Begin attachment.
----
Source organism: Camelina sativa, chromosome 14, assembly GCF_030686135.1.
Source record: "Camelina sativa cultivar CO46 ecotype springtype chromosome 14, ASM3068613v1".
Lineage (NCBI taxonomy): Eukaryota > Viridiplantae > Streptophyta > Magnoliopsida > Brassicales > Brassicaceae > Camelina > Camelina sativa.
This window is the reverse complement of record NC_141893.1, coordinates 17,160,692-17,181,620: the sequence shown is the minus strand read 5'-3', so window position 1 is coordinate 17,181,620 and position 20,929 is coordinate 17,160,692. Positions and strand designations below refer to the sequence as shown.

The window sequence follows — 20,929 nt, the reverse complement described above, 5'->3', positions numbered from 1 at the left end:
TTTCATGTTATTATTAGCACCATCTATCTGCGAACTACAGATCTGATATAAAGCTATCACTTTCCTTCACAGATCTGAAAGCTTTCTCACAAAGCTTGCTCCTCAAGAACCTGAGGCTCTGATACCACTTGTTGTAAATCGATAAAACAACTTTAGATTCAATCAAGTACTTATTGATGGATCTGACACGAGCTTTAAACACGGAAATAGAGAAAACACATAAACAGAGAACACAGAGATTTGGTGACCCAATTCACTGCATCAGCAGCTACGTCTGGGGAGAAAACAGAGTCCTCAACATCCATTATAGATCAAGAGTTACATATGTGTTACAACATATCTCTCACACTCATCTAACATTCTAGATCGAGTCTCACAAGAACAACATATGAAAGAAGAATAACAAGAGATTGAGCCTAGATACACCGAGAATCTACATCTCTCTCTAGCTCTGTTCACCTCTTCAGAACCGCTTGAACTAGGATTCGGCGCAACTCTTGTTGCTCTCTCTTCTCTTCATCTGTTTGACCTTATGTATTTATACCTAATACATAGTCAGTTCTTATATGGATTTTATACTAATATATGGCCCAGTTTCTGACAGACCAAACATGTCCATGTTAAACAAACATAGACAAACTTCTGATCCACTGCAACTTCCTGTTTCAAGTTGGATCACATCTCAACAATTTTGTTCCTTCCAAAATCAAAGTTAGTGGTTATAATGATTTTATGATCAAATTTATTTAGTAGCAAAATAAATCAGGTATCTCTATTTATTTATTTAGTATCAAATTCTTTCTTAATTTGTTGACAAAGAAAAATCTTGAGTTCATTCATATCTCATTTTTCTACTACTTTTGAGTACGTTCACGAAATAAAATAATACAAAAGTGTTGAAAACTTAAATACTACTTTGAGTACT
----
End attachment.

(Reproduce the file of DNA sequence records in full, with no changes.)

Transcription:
Source organism: Camelina sativa, chromosome 14, assembly GCF_030686135.1.
Source record: "Camelina sativa cultivar CO46 ecotype springtype chromosome 14, ASM3068613v1".
Lineage (NCBI taxonomy): Eukaryota > Viridiplantae > Streptophyta > Magnoliopsida > Brassicales > Brassicaceae > Camelina > Camelina sativa.
This window is the reverse complement of record NC_141893.1, coordinates 17,160,692-17,181,620: the sequence shown is the minus strand read 5'-3', so window position 1 is coordinate 17,181,620 and position 20,929 is coordinate 17,160,692. Positions and strand designations below refer to the sequence as shown.

The window sequence follows — 20,929 nt, the reverse complement described above, 5'->3', positions numbered from 1 at the left end:
TTTCATGTTATTATTAGCACCATCTATCTGCGAACTACAGATCTGATATAAAGCTATCACTTTCCTTCACAGATCTGAAAGCTTTCTCACAAAGCTTGCTCCTCAAGAACCTGAGGCTCTGATACCACTTGTTGTAAATCGATAAAACAACTTTAGATTCAATCAAGTACTTATTGATGGATCTGACACGAGCTTTAAACACGGAAATAGAGAAAACACATAAACAGAGAACACAGAGATTTGGTGACCCAATTCACTGCATCAGCAGCTACGTCTGGGGAGAAAACAGAGTCCTCAACATCCATTATAGATCAAGAGTTACATATGTGTTACAACATATCTCTCACACTCATCTAACATTCTAGATCGAGTCTCACAAGAACAACATATGAAAGAAGAATAACAAGAGATTGAGCCTAGATACACCGAGAATCTACATCTCTCTCTAGCTCTGTTCACCTCTTCAGAACCGCTTGAACTAGGATTCGGCGCAACTCTTGTTGCTCTCTCTTCTCTTCATCTGTTTGACCTTATGTATTTATACCTAATACATAGTCAGTTCTTATATGGATTTTATACTAATATATGGCCCAGTTTCTGACAGACCAAACATGTCCATGTTAAACAAACATAGACAAACTTCTGATCCACTGCAACTTCCTGTTTCAAGTTGGATCACATCTCAACAATTTTGTTCCTTCCAAAATCAAAGTTAGTGGTTATAATGATTTTATGATCAAATTTATTTAGTAGCAAAATAAATCAGGTATCTCTATTTATTTATTTAGTATCAAATTCTTTCTTAATTTGTTGACAAAGAAAAATCTTGAGTTCATTCATATCTCATTTTTCTACTACTTTTGAGTACGTTCACGAAATAAAATAATACAAAAGTGTTGAAAACTTAAATACTACTTTGAGTACT